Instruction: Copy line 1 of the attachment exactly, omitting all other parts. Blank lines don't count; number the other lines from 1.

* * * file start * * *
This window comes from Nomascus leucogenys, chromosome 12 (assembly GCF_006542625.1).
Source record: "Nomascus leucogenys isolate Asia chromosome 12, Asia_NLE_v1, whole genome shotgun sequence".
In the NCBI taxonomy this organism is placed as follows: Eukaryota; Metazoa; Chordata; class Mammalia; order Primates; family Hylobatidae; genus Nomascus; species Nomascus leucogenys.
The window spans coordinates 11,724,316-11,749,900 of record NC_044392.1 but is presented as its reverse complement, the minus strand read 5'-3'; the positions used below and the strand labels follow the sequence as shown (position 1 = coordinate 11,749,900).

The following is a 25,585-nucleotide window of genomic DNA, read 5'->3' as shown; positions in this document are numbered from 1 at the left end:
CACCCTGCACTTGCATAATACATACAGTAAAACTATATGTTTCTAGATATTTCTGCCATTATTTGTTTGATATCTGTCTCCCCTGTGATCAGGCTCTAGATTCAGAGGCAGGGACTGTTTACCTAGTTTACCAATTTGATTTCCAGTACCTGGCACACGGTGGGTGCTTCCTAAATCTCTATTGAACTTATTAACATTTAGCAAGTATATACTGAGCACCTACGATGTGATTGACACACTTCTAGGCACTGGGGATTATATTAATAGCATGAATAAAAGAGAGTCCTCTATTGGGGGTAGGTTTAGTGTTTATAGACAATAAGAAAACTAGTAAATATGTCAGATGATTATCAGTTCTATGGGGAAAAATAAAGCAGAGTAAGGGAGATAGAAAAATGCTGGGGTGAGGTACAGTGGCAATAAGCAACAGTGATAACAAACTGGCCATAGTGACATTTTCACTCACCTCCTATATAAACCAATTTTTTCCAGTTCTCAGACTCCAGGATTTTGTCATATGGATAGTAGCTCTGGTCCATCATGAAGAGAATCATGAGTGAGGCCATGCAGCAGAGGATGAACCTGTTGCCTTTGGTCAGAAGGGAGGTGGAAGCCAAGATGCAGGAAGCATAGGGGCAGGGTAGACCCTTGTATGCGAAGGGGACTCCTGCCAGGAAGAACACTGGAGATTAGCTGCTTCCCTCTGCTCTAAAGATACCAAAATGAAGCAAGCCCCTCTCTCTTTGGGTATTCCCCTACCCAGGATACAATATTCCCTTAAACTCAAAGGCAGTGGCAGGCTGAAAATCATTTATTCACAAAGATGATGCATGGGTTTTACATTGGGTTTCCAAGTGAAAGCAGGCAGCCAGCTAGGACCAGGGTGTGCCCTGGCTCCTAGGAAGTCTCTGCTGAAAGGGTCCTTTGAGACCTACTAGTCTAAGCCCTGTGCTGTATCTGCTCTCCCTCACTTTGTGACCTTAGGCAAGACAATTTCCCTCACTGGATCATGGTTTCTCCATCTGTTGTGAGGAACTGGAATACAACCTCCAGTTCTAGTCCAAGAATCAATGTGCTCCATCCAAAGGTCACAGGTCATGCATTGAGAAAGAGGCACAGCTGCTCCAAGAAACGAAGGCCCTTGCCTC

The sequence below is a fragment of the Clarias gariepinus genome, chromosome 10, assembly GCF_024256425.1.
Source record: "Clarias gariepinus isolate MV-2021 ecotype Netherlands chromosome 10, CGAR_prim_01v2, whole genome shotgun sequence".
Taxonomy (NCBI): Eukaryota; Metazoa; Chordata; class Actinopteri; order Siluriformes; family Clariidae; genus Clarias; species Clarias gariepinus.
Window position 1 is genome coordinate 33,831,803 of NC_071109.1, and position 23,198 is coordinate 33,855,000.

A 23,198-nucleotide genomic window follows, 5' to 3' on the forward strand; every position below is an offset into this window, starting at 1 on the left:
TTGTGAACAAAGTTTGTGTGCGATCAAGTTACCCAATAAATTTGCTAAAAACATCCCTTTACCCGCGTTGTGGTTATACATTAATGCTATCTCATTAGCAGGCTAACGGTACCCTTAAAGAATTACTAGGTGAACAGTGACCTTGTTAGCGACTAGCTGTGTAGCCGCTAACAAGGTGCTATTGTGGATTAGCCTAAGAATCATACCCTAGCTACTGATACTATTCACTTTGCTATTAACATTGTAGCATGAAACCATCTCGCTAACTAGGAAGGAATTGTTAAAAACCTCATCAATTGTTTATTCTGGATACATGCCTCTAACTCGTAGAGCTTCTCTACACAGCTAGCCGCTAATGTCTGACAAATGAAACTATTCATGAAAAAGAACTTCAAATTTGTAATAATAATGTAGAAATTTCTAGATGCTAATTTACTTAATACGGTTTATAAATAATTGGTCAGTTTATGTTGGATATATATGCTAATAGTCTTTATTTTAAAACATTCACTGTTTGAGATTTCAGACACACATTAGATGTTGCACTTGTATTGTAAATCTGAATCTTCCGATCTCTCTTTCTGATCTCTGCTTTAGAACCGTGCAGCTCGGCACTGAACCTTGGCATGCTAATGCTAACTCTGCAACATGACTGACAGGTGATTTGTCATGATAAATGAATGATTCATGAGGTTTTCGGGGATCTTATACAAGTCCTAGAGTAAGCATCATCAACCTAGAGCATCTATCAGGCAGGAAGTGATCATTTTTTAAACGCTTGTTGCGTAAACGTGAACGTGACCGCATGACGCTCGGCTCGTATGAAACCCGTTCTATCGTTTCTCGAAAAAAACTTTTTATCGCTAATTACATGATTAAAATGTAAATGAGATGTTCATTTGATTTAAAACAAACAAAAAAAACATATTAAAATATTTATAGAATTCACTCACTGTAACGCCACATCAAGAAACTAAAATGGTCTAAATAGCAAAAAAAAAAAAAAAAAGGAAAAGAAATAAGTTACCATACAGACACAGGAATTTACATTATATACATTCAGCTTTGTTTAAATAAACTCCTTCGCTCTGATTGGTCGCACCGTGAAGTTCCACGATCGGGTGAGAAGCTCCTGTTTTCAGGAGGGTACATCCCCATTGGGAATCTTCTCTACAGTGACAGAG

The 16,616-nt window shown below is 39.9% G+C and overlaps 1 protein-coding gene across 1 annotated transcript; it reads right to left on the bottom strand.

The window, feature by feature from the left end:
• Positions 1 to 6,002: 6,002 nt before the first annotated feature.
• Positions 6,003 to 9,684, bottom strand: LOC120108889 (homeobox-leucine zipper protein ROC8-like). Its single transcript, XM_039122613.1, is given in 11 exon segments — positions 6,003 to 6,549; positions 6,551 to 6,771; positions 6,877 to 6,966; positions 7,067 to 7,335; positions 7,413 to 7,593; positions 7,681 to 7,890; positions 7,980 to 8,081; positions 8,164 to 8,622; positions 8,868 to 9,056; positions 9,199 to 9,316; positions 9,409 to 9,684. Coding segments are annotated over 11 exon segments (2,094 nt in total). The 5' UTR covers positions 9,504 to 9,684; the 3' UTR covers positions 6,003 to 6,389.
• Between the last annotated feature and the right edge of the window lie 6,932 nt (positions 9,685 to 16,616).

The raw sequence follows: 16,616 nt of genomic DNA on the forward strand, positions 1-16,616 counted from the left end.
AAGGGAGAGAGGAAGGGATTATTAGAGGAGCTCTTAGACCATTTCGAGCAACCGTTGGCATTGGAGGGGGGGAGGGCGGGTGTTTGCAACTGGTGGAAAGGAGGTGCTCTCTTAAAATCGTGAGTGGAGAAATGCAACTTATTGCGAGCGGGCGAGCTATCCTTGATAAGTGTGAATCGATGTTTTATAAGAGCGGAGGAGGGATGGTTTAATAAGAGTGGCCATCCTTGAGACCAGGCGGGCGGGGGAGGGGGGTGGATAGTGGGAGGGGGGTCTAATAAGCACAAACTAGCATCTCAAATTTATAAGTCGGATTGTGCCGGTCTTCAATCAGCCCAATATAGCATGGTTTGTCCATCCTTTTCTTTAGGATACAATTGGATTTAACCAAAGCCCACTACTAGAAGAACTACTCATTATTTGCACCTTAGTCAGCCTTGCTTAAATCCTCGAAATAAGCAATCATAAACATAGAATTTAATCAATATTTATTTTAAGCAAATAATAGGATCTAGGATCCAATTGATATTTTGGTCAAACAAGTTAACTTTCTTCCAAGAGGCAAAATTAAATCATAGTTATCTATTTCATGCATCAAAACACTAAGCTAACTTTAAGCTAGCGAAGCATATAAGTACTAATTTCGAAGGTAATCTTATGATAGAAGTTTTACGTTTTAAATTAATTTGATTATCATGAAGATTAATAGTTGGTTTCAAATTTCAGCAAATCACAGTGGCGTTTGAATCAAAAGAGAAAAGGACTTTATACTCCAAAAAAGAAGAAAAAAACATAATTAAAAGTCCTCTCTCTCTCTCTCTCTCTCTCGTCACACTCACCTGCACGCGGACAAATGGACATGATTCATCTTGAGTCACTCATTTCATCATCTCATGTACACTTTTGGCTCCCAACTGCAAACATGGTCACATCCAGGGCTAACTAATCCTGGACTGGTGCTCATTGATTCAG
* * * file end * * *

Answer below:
This window comes from Nomascus leucogenys, chromosome 12 (assembly GCF_006542625.1).